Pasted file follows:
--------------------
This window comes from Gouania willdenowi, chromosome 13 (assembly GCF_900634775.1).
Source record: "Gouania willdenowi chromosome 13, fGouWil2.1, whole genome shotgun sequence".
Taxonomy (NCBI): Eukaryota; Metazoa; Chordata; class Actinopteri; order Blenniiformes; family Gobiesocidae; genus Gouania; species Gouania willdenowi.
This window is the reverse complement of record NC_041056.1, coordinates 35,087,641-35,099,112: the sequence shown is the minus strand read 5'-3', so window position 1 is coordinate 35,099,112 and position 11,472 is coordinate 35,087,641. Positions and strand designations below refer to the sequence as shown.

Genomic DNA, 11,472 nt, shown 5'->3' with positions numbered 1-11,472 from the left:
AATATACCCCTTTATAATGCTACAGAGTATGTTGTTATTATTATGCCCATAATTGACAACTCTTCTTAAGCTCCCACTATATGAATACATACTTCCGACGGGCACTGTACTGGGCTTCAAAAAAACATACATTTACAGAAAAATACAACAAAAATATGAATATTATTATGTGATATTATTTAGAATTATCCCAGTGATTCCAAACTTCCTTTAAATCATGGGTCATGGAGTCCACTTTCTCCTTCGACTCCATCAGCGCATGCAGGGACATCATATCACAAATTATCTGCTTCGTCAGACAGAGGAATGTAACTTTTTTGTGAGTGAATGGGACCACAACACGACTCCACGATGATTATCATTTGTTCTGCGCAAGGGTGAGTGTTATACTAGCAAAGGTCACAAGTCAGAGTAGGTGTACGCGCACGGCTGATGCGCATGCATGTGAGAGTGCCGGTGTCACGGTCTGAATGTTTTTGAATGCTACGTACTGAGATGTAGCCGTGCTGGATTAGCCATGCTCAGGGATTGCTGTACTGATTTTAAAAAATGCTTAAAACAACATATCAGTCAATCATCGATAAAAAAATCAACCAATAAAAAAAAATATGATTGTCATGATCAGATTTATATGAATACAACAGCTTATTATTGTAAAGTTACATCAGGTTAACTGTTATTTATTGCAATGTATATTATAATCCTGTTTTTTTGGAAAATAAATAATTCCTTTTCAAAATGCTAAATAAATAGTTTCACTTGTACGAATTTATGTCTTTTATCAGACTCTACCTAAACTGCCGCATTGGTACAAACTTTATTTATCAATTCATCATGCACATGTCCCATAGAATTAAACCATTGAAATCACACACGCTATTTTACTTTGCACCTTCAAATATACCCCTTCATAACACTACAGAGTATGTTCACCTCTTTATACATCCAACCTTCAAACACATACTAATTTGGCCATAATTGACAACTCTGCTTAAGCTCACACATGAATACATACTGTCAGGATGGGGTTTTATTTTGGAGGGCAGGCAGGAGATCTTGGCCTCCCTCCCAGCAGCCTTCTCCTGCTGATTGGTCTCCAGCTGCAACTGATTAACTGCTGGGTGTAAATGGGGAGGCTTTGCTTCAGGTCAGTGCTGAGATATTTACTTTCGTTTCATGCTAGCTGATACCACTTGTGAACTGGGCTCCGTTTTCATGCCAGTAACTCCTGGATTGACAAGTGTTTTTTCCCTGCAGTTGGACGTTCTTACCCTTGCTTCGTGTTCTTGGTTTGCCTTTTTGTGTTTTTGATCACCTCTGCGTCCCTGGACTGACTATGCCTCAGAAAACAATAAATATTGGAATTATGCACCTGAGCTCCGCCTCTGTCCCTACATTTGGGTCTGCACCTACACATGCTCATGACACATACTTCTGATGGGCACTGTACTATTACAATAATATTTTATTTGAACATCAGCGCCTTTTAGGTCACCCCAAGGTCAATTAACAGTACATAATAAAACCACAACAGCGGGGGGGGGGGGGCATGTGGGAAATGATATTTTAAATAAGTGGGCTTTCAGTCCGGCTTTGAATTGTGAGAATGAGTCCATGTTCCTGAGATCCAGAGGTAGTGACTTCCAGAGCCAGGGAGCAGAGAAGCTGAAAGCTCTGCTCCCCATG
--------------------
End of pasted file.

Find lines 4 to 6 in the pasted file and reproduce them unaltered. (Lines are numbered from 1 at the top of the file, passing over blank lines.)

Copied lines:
This window is the reverse complement of record NC_041056.1, coordinates 35,087,641-35,099,112: the sequence shown is the minus strand read 5'-3', so window position 1 is coordinate 35,099,112 and position 11,472 is coordinate 35,087,641. Positions and strand designations below refer to the sequence as shown.

Genomic DNA, 11,472 nt, shown 5'->3' with positions numbered 1-11,472 from the left:
AATATACCCCTTTATAATGCTACAGAGTATGTTGTTATTATTATGCCCATAATTGACAACTCTTCTTAAGCTCCCACTATATGAATACATACTTCCGACGGGCACTGTACTGGGCTTCAAAAAAACATACATTTACAGAAAAATACAACAAAAATATGAATATTATTATGTGATATTATTTAGAATTATCCCAGTGATTCCAAACTTCCTTTAAATCATGGGTCATGGAGTCCACTTTCTCCTTCGACTCCATCAGCGCATGCAGGGACATCATATCACAAATTATCTGCTTCGTCAGACAGAGGAATGTAACTTTTTTGTGAGTGAATGGGACCACAACACGACTCCACGATGATTATCATTTGTTCTGCGCAAGGGTGAGTGTTATACTAGCAAAGGTCACAAGTCAGAGTAGGTGTACGCGCACGGCTGATGCGCATGCATGTGAGAGTGCCGGTGTCACGGTCTGAATGTTTTTGAATGCTACGTACTGAGATGTAGCCGTGCTGGATTAGCCATGCTCAGGGATTGCTGTACTGATTTTAAAAAATGCTTAAAACAACATATCAGTCAATCATCGATAAAAAAATCAACCAATAAAAAAAAATATGATTGTCATGATCAGATTTATATGAATACAACAGCTTATTATTGTAAAGTTACATCAGGTTAACTGTTATTTATTGCAATGTATATTATAATCCTGTTTTTTTGGAAAATAAATAATTCCTTTTCAAAATGCTAAATAAATAGTTTCACTTGTACGAATTTATGTCTTTTATCAGACTCTACCTAAACTGCCGCATTGGTACAAACTTTATTTATCAATTCATCATGCACATGTCCCATAGAATTAAACCATTGAAATCACACACGCTATTTTACTTTGCACCTTCAAATATACCCCTTCATAACACTACAGAGTATGTTCACCTCTTTATACATCCAACCTTCAAACACATACTAATTTGGCCATAATTGACAACTCTGCTTAAGCTCACACATGAATACATACTGTCAGGATGGGGTTTTATTTTGGAGGGCAGGCAGGAGATCTTGGCCTCCCTCCCAGCAGCCTTCTCCTGCTGATTGGTCTCCAGCTGCAACTGATTAACTGCTGGGTGTAAATGGGGAGGCTTTGCTTCAGGTCAGTGCTGAGATATTTACTTTCGTTTCATGCTAGCTGATACCACTTGTGAACTGGGCTCCGTTTTCATGCCAGTAACTCCTGGATTGACAAGTGTTTTTTCCCTGCAGTTGGACGTTCTTACCCTTGCTTCGTGTTCTTGGTTTGCCTTTTTGTGTTTTTGATCACCTCTGCGTCCCTGGACTGACTATGCCTCAGAAAACAATAAATATTGGAATTATGCACCTGAGCTCCGCCTCTGTCCCTACATTTGGGTCTGCACCTACACATGCTCATGACACATACTTCTGATGGGCACTGTACTATTACAATAATATTTTATTTGAACATCAGCGCCTTTTAGGTCACCCCAAGGTCAATTAACAGTACATAATAAAACCACAACAGCGGGGGGGGGGGGGCATGTGGGAAATGATATTTTAAATAAGTGGGCTTTCAGTCCGGCTTTGAATTGTGAGAATGAGTCCATGTTCCTGAGATCCAGAGGTAGTGACTTCCAGAGCCAGGGAGCAGAGAAGCTGAAAGCTCTGCTCCCCATG